World’s First Human Head Transplant Has Successfully Been Performed On A Corpse Scientists Say

It seems like something more out of science fiction rather than reality, but this is no fiction according to Italian neurosurgeon Sergio Canavero. A few short years ago, Canavero performed a head transplant surgery on a monkey, and although the monkey did not live, the procedure saw the monkey live several days after the procedure.

Now, at a press conference in Vienna, Sergio Canavero, alongside with his collaborator in China, Xiaoping Ren, claim they have ‘successfully’ transferred a human head from one cadaver to the other using this radical new surgical procedure.

According to Sergio Canavero, the next step in this experiment is performing the procedure on two clinically brain dead humans with the consent to use their bodies for science. This next phase comes after years of experimenting on rats, dogs and of course primates. Although some see his experiments as unethical, Canavero is the author of the radical procedure known as “HEAVEN” which stands for the “Head Anastomosis Venture” project.

The total procedure is said to last a total of 36 hours and will involve a team of over 150 specialists to see that it is completed. The two entities involved will be a donor and a recipient. The donor body must be matched for height, build, and a similar immunotype. The donor must also be screened for signs of brain disease before the transfer is allowed.

To protect the brain during the surgical procedure, the recipient’s head must be chilled to a temperature of between 10-15 degrees Celsius. This will reduce brain activity to a point where the transfer will not be such a shock to the head.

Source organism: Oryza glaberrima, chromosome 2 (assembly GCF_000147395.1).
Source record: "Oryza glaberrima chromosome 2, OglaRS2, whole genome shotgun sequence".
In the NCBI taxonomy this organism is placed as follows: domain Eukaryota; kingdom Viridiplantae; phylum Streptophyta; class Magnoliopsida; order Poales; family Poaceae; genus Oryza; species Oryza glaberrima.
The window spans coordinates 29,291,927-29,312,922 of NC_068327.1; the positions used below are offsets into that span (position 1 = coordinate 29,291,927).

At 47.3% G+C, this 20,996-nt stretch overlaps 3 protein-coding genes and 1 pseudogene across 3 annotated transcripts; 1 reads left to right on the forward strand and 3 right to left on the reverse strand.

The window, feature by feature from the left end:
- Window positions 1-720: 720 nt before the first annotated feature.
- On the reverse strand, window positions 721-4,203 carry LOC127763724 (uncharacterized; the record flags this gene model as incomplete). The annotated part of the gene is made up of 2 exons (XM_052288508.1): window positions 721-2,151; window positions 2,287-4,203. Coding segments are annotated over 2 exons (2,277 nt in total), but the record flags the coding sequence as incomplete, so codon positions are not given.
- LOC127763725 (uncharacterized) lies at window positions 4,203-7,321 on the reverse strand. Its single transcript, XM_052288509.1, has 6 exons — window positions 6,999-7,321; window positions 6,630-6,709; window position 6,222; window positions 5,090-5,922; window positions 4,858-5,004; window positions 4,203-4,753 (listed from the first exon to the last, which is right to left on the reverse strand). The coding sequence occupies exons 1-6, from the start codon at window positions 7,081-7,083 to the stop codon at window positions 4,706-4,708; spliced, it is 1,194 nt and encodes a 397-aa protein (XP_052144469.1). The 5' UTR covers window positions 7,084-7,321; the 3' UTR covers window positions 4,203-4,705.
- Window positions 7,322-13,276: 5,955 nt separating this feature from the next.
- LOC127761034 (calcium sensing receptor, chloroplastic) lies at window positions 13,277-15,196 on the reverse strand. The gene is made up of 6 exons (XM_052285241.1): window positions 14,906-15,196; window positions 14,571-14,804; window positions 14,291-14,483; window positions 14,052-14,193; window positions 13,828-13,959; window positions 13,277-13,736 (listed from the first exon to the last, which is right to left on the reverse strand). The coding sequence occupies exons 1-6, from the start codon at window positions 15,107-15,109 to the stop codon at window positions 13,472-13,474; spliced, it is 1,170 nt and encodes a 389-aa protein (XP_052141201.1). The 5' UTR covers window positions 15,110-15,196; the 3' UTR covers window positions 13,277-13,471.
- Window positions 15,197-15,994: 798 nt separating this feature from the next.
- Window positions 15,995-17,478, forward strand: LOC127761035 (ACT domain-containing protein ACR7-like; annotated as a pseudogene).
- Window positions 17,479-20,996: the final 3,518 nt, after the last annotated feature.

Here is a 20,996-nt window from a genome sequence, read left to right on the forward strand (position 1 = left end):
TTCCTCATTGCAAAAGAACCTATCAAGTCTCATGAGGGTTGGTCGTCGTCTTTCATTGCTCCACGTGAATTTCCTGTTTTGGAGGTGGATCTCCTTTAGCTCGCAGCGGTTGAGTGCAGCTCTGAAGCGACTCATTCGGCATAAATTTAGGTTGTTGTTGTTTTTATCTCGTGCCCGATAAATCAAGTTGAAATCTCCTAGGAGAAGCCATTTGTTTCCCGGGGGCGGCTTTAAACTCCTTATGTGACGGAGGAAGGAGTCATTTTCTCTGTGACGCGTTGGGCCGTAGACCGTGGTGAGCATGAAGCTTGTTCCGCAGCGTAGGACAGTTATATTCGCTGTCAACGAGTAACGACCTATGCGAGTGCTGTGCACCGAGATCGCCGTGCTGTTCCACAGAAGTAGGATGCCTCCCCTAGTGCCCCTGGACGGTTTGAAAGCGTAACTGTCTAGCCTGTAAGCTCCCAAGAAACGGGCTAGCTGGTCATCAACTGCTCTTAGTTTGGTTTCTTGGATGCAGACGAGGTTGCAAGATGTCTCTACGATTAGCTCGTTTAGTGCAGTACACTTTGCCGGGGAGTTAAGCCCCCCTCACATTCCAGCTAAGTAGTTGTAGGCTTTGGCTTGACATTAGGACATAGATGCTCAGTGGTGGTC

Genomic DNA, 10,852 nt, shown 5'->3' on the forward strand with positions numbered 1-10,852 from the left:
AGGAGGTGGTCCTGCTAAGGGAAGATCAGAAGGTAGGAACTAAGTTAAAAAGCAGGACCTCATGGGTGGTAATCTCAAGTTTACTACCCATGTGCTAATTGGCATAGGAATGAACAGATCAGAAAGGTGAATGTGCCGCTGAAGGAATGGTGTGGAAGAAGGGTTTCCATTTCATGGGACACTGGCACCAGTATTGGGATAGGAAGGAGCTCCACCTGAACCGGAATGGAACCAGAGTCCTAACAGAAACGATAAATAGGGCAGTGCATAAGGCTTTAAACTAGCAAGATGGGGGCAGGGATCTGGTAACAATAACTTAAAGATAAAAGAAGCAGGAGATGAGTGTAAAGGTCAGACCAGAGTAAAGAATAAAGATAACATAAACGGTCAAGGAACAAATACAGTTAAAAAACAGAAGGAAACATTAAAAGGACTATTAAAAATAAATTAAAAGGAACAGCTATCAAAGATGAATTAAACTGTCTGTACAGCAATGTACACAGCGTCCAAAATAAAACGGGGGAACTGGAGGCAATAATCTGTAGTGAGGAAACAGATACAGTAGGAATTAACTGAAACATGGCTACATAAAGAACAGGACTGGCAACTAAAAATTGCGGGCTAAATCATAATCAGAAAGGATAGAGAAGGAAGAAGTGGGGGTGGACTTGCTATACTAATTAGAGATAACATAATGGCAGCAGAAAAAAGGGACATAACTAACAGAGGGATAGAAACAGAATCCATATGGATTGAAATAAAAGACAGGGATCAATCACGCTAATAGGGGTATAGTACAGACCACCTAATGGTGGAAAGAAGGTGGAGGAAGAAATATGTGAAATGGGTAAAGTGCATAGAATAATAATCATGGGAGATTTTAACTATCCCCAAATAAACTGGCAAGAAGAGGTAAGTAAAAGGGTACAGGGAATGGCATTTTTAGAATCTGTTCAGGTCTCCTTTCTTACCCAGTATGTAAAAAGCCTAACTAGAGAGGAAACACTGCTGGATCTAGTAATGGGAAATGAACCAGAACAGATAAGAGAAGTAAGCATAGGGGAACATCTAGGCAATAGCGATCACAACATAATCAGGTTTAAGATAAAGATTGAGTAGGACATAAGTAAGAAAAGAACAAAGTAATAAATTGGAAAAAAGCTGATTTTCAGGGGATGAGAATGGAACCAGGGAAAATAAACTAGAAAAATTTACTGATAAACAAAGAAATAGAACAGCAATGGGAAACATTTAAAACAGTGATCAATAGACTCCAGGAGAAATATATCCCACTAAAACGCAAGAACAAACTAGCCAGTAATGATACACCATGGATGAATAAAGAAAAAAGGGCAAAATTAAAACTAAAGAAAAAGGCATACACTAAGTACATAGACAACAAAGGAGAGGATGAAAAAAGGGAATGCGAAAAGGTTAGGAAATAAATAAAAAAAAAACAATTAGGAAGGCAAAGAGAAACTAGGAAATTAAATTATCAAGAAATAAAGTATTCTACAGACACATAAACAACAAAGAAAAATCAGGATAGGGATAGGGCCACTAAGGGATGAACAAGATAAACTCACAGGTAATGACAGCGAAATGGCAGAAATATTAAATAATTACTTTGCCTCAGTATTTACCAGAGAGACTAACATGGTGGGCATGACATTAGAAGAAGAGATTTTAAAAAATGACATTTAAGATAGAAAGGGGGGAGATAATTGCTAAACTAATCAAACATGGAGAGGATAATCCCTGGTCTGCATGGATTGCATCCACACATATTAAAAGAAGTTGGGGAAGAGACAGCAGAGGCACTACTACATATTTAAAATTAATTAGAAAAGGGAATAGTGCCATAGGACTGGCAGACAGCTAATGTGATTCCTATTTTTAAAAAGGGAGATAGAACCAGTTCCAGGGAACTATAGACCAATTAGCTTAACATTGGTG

The cuts necessary to be placed on the spine will involve a new type of specialized diamond shaped cutter called the Geminotome, which will sever the spinal cord in a precise enough cut, so as to ease the transfer to the donor’s spine. After each of the heads is severed, the spinal chord on both the head and the body will be coated with a new black colored waxy sealant designed to help stitch together the nerves in the donor and recipient. This substance which contains a special type of nanoribbons was designed by William Sikkema, a Canadian scientist from British Columbia.

The entire procedure is not without its risks. Theoretically, if the donor should go ahead with the project, the road to recovery would take months, even years to come back from, that’s assuming the project itself is a success. The entire project has not been without skepticism and backlash from the scientific community, however, Sergio Canavero is determined to see the success of the HEAVEN project come through.


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